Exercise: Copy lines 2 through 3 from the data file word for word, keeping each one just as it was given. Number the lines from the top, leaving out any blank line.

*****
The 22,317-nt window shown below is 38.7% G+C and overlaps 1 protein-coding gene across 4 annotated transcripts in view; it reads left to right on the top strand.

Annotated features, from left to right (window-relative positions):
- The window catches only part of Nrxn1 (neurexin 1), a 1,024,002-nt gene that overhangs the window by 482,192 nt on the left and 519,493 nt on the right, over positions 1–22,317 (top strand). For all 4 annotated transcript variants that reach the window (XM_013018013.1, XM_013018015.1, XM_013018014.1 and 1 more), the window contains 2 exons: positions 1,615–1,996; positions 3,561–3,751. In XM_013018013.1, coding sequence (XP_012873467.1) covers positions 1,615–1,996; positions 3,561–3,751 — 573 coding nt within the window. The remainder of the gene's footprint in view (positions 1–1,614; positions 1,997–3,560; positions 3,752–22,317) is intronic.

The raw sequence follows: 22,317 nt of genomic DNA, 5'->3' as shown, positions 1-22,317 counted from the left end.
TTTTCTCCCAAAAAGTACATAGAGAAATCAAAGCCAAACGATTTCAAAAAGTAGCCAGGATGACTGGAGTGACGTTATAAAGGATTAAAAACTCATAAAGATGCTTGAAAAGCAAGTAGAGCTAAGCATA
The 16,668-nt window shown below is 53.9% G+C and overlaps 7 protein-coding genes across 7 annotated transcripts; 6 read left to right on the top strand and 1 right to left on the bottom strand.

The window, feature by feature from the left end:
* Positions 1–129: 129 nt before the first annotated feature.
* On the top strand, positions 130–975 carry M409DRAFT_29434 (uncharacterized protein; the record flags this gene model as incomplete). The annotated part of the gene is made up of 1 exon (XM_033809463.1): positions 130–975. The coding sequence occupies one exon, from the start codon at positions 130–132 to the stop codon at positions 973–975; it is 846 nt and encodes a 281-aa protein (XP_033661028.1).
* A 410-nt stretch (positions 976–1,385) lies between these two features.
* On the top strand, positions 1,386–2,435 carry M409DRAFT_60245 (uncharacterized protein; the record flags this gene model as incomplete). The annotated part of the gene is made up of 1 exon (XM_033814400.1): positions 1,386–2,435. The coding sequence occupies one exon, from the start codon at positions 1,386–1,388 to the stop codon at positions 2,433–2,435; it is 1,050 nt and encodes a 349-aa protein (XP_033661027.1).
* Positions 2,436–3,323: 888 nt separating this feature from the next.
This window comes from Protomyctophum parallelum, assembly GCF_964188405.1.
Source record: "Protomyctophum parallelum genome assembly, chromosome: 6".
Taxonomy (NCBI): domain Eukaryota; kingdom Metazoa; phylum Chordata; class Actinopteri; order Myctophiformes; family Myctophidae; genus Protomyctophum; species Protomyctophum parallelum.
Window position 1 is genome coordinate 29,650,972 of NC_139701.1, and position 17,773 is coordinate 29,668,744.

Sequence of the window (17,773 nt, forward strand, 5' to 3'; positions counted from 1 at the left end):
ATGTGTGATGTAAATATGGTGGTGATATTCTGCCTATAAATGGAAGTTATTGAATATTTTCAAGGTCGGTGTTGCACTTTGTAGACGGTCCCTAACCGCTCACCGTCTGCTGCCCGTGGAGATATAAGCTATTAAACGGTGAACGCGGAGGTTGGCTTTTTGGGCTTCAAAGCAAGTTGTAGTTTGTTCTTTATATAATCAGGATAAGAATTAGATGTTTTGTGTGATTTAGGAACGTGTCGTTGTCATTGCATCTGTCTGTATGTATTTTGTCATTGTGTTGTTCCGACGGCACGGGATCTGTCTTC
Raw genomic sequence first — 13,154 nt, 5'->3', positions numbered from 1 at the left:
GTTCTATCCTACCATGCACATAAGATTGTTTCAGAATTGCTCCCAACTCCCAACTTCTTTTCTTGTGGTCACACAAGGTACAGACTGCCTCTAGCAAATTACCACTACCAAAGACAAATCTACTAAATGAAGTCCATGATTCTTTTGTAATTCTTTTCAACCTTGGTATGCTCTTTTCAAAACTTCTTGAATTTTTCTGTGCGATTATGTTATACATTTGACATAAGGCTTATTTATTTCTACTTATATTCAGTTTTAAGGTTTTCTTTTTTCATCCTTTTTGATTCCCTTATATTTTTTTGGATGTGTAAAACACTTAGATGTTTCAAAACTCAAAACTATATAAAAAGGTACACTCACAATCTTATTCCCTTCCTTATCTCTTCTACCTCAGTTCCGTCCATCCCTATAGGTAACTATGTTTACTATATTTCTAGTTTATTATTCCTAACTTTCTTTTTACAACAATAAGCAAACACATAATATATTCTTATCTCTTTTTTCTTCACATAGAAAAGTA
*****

Annotated features, from left to right (window-relative positions):
- The window catches only part of Nrxn1 (neurexin 1), a 1,024,002-nt gene that overhangs the window by 482,192 nt on the left and 519,493 nt on the right, over positions 1–22,317 (top strand). For all 4 annotated transcript variants that reach the window (XM_013018013.1, XM_013018015.1, XM_013018014.1 and 1 more), the window contains 2 exons: positions 1,615–1,996; positions 3,561–3,751. In XM_013018013.1, coding sequence (XP_012873467.1) covers positions 1,615–1,996; positions 3,561–3,751 — 573 coding nt within the window. The remainder of the gene's footprint in view (positions 1–1,614; positions 1,997–3,560; positions 3,752–22,317) is intronic.